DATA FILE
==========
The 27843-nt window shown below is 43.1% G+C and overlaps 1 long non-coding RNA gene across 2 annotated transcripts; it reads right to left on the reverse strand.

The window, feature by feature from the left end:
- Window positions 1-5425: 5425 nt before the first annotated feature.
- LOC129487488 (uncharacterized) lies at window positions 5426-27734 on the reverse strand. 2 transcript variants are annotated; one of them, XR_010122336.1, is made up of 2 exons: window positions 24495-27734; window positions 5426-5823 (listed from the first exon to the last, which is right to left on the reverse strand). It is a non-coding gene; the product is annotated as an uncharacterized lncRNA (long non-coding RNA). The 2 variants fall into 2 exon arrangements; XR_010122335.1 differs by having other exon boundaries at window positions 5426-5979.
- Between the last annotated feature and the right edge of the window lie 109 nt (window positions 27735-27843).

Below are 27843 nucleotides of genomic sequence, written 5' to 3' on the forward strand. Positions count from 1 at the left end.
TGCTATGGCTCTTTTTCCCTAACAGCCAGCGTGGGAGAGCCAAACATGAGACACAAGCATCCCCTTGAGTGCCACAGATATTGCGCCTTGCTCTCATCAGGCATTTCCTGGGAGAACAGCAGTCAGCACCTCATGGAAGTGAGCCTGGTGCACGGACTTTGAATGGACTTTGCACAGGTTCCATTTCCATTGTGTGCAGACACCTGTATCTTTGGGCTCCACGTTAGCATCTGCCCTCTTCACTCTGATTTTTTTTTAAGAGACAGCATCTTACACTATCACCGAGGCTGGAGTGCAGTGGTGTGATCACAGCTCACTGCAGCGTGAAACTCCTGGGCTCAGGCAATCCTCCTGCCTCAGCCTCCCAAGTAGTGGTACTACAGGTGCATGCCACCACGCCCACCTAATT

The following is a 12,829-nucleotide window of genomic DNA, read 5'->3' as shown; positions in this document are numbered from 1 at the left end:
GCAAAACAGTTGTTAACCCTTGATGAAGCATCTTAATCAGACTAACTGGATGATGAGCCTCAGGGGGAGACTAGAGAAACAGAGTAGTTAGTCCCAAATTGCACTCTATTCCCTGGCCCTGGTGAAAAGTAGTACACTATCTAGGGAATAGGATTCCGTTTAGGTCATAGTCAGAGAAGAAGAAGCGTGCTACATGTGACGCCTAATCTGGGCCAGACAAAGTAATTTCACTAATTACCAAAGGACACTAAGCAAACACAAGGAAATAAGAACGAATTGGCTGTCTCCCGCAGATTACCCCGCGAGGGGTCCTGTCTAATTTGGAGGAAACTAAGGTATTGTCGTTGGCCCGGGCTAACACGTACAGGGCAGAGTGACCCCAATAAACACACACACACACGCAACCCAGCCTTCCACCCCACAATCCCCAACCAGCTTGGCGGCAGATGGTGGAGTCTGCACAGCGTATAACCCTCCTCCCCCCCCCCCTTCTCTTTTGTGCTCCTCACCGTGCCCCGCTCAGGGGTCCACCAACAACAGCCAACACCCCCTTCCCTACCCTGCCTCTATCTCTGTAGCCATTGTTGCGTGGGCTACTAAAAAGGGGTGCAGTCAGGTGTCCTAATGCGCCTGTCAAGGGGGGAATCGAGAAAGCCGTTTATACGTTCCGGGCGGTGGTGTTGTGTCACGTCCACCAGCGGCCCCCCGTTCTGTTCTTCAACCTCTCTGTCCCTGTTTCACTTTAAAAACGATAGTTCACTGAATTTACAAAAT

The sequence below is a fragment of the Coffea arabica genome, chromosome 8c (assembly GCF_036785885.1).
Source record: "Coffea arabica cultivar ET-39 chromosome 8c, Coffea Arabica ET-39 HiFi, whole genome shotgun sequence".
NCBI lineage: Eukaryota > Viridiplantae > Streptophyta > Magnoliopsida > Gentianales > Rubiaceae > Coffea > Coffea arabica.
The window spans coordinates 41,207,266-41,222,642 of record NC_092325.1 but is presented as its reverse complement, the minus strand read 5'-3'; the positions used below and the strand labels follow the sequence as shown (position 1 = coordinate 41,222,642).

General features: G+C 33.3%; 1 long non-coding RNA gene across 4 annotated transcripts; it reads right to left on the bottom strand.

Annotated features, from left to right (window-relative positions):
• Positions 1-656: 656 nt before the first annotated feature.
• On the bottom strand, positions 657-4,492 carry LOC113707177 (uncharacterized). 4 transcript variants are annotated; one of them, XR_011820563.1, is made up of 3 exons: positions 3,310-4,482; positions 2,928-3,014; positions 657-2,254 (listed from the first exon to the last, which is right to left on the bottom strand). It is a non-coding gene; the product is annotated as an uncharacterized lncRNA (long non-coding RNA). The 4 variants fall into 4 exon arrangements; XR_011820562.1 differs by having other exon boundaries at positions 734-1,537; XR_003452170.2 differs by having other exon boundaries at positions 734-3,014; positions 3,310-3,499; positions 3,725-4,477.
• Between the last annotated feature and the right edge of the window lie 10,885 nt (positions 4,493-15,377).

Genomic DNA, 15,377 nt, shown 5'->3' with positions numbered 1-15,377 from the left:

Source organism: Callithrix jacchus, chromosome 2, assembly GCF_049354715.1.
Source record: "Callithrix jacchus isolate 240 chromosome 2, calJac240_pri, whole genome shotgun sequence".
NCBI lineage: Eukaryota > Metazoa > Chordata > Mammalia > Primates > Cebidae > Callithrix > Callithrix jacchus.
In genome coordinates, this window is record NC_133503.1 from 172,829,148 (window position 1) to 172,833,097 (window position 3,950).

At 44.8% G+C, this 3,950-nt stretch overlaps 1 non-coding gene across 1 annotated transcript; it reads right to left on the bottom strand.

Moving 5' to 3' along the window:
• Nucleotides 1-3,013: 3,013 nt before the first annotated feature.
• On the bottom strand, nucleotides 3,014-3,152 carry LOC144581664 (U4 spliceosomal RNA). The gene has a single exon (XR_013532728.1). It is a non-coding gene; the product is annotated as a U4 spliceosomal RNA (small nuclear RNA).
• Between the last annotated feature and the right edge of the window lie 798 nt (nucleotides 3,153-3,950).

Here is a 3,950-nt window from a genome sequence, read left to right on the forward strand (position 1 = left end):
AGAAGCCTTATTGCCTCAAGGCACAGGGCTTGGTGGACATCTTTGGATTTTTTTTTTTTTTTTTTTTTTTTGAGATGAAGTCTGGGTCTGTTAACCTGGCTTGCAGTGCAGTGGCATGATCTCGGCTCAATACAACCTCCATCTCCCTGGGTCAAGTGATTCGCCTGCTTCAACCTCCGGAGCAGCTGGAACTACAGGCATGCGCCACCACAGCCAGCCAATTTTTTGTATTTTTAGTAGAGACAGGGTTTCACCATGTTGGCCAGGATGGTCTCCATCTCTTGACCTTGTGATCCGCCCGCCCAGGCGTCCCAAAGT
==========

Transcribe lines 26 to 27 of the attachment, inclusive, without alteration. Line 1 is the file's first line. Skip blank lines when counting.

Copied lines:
• Nucleotides 1-3,013: 3,013 nt before the first annotated feature.
• On the bottom strand, nucleotides 3,014-3,152 carry LOC144581664 (U4 spliceosomal RNA). The gene has a single exon (XR_013532728.1). It is a non-coding gene; the product is annotated as a U4 spliceosomal RNA (small nuclear RNA).